Weirdly, the sputtering offense seems to have plenty of options as evidenced by Keyon Henry-Brooks coming back and racking up 72 yards on 13 carries. He showed that his explosiveness is by far the best of the top 3 running backs, but he never quite got the crease he needed to get more than 17 yards. He only lost yards on one carry, but it was clearly a missed blocking assignment. Henry-Brooks also added 21 yards on 4 receptions. The dynamic element he brings means he and Marlow should be the main tandem when Marlow can return. They should each get 10-15 touches with Wakefield getting a small handful. I just hope Wakefield is not used as a pure bruiser because, while he does have the strength for it, being that predictable with a questionable offensive line will not be productive.

Defensively, Ted Roof is using a defense the is especially reliant on the play of his safeties. Watching, and especially re-watching, the game showed how massive the losses of Donovan Kaufman, Dashaun Jerkins, and Frank Coppet were to this game. Yes, it would have been nice to have Tae Daley and possibly Tre Douglas (though I think he probably was further down the depth chart) who transferred, but those players almost certainly chose to leave based on the depth chart and trying to convince them that hoping for injuries or a COVID outbreak within the team was a smart decision for them personally is laughable. I am not picking on true freshman Chase Lloyd because he likely has had only a couple of plays with the first team defense all fall. However, he missed his assignment on both the 25-yard and 88-yard TD runs by Kevin Harris. He also allowed a 29-yard reception by Nick Muse to convert 3rd and 6 on a drive that ended in a Collin Hill TD run to make the game 24-7. The coverage was just a bit slow to react then, caught out of position originally, he was juked while trying to make a play full tilt. They were mistakes that Kaufman or Jerkins almost certainly do not make or at least minimize. If the starting safety pairing is not cleared or ready to play on October 31st against Ole Miss, Roof may have to be a little less aggressive schematically to protect the inexperienced back end of his defense.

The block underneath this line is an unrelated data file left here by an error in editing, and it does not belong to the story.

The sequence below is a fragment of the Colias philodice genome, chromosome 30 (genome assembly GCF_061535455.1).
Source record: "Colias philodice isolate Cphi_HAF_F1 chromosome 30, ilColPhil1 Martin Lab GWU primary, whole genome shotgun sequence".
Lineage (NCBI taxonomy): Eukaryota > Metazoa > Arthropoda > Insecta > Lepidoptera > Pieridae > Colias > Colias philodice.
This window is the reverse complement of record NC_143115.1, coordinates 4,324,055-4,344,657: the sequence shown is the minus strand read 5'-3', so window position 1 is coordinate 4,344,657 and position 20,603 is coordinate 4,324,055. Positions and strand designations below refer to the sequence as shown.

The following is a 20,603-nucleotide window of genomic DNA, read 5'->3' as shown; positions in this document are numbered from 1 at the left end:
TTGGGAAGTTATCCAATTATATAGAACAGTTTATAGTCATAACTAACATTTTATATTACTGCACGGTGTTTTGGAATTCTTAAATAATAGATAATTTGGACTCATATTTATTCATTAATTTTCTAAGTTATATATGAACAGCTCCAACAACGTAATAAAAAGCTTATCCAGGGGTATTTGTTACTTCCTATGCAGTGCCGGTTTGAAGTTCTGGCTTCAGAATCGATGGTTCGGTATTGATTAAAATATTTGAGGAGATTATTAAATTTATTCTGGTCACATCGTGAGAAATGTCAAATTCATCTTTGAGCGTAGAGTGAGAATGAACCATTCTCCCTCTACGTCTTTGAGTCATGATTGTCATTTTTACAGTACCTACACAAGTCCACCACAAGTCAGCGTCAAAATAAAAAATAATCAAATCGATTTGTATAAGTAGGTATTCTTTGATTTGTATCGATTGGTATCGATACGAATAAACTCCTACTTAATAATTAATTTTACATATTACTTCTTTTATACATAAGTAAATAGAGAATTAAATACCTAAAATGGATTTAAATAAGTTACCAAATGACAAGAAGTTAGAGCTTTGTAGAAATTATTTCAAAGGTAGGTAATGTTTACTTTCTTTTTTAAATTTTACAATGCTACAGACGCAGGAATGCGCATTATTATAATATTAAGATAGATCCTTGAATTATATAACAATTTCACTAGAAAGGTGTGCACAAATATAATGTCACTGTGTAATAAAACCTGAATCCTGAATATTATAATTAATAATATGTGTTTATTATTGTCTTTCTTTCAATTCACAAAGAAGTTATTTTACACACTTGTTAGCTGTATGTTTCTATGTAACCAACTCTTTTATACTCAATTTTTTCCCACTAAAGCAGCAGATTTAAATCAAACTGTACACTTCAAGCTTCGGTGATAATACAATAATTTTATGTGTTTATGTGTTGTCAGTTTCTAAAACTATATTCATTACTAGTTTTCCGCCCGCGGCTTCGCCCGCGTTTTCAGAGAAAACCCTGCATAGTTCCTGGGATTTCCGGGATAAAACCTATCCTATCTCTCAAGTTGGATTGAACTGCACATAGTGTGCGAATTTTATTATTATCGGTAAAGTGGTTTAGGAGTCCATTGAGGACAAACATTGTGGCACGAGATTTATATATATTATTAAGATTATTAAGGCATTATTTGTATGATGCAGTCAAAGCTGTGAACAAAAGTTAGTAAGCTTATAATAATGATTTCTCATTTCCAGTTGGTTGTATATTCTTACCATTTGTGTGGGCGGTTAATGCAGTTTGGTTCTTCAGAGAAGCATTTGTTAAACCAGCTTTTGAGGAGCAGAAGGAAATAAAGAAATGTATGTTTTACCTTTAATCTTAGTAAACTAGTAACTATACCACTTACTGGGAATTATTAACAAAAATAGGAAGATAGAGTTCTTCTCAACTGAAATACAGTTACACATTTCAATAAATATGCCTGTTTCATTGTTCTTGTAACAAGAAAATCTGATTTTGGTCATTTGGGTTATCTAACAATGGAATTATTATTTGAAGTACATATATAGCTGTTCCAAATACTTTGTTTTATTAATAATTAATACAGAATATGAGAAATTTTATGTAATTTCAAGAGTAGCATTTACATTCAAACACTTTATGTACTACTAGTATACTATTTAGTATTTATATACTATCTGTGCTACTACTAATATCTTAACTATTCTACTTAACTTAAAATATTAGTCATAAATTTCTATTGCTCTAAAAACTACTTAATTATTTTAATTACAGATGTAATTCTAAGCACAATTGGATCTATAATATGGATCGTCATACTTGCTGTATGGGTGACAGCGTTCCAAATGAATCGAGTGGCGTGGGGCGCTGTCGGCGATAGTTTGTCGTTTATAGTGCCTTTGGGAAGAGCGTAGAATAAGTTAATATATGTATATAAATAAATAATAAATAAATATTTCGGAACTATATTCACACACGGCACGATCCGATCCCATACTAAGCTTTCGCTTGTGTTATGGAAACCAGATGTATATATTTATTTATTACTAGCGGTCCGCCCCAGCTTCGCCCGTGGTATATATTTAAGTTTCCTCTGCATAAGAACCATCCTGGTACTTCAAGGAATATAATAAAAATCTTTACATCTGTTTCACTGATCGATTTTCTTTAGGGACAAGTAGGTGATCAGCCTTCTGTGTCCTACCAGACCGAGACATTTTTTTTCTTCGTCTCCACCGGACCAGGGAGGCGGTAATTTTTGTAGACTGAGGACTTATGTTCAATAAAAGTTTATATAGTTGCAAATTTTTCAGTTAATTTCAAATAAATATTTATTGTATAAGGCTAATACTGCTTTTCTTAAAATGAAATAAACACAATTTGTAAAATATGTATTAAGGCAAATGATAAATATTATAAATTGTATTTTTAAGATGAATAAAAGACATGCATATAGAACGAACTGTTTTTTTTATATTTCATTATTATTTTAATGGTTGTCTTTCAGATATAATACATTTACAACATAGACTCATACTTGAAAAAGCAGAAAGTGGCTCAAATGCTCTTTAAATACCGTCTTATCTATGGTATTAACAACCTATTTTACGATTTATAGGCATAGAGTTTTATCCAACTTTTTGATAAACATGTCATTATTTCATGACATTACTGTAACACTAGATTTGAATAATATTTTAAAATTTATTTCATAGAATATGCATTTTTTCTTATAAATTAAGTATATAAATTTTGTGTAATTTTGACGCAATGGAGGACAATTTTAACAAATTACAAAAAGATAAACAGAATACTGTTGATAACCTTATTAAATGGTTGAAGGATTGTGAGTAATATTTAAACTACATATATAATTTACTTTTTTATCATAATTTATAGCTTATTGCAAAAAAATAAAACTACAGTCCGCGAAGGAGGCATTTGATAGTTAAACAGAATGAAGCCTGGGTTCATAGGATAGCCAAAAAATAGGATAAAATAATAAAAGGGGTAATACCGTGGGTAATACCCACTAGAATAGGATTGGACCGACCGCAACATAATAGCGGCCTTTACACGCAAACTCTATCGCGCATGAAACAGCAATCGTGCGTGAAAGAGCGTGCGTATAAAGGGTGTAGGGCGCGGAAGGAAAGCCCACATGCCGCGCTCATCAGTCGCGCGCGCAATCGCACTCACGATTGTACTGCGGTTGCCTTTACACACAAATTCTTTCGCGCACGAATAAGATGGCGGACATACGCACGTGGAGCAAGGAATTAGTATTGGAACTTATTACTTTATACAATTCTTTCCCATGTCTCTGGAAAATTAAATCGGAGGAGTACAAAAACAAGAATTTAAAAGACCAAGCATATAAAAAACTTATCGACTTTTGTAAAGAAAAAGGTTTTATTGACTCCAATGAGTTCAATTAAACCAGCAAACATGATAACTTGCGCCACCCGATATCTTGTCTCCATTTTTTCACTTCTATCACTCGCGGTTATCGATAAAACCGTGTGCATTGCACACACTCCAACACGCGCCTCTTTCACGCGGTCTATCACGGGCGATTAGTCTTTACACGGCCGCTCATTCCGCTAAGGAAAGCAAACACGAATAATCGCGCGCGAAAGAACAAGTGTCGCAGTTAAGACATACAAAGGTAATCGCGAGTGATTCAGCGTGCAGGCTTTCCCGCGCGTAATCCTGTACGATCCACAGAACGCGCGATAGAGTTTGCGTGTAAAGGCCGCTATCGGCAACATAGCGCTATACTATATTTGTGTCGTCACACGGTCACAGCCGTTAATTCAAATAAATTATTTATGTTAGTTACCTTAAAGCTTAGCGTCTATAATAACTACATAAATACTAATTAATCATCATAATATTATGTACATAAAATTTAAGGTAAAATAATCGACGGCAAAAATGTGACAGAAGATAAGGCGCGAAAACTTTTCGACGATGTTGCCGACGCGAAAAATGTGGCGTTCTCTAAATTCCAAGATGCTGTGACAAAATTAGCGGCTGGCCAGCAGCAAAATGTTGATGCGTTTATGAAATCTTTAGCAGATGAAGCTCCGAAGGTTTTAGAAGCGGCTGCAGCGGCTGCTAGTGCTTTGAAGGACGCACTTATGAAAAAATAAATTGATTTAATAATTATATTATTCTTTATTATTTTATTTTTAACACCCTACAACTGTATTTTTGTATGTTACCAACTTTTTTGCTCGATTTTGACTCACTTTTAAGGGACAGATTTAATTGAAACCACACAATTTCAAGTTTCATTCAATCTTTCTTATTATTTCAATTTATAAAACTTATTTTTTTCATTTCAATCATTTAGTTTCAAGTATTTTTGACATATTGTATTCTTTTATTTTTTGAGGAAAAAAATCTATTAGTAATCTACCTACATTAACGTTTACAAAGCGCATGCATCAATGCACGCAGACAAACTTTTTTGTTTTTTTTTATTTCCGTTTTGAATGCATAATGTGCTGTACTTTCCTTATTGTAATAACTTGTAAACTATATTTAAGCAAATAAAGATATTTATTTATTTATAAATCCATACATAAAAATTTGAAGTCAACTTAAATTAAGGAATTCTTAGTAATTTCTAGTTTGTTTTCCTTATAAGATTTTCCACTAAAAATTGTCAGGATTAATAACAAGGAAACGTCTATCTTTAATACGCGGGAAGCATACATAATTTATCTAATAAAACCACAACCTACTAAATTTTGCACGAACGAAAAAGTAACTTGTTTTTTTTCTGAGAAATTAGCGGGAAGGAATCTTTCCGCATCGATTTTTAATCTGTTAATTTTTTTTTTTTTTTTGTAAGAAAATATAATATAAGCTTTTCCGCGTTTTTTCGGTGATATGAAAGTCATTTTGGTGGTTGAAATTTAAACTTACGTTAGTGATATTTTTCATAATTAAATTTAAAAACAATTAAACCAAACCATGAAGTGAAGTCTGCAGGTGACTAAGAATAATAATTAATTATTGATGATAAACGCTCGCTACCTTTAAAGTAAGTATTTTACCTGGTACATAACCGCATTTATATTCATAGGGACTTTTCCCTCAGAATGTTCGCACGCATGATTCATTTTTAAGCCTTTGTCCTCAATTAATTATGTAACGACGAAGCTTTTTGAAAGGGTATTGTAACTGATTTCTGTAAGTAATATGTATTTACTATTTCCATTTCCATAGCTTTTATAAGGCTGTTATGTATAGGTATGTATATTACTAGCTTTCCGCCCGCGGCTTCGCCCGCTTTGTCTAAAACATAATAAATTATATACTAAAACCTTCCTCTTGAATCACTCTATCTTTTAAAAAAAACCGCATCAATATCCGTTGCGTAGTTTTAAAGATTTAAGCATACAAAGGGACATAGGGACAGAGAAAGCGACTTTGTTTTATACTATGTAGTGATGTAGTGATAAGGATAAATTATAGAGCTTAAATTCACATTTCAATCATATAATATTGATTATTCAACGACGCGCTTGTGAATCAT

The defensive front had another good day for the most part. It is easy to look at the 289 yards rushing allowed and feel like the rush defense was bad. It certainly had some mistakes. The front did their job for most of the game though. As pointed out, runs of 88 and 25 yards were on the safety who schematically had the right design but made the wrong fit or recognition. South Carolina’s final TD was a 49-yard reverse with 2nd and 3rd options on the DL and only 5 starters on the field, all on the opposite side the play attacked. Young players were lulled to sleep by the big lead and not expecting a team to run a trick play up 34-7. Between those 3 plays, SC gained 162 yards on the ground which is 56% of their total. We saw this last year, but the big difference is that happened with your starters all available, not in a game where 3 DBs, including starting CB Randall Haynie with the two safeties, were missing due to the COVID testing on Thursday. Inexperienced players being thrust into rolls unexpectedly on 2 days’ notice, likely without practice as the contact tracing and further testing were ongoing, are going to make mistakes.